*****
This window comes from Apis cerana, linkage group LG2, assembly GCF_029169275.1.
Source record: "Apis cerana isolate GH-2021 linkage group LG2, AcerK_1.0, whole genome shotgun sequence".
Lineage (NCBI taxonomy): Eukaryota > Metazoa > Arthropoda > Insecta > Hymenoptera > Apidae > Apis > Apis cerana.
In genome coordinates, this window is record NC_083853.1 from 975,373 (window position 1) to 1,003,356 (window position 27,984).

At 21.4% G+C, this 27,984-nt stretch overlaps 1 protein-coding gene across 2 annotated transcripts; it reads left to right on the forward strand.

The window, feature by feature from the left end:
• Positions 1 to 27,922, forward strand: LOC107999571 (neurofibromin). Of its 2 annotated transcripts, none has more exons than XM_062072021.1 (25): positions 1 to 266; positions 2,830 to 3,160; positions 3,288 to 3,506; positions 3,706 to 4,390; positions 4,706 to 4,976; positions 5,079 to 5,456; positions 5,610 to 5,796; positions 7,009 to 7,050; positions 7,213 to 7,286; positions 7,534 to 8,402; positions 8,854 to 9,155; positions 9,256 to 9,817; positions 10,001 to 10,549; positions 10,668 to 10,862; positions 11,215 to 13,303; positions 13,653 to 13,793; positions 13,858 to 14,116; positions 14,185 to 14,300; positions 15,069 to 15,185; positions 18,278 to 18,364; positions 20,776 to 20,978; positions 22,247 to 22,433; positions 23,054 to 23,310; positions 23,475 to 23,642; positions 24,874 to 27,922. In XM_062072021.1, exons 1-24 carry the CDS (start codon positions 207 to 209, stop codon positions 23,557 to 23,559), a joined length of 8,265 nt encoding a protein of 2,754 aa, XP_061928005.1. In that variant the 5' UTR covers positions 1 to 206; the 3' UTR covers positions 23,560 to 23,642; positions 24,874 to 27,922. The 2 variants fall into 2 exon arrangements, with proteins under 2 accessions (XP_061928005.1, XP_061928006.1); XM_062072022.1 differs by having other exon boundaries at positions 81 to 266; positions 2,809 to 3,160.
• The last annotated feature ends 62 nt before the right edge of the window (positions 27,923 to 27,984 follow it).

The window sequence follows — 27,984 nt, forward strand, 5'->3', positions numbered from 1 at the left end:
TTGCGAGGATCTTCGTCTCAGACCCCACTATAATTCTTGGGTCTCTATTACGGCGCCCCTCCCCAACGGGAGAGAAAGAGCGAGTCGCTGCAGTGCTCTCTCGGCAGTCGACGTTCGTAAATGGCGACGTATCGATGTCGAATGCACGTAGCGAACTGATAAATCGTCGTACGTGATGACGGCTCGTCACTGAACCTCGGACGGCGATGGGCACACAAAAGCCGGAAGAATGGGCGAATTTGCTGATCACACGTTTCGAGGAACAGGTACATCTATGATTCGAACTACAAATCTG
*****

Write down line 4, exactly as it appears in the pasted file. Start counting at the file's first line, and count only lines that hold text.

In genome coordinates, this window is record NC_083853.1 from 975,373 (window position 1) to 1,003,356 (window position 27,984).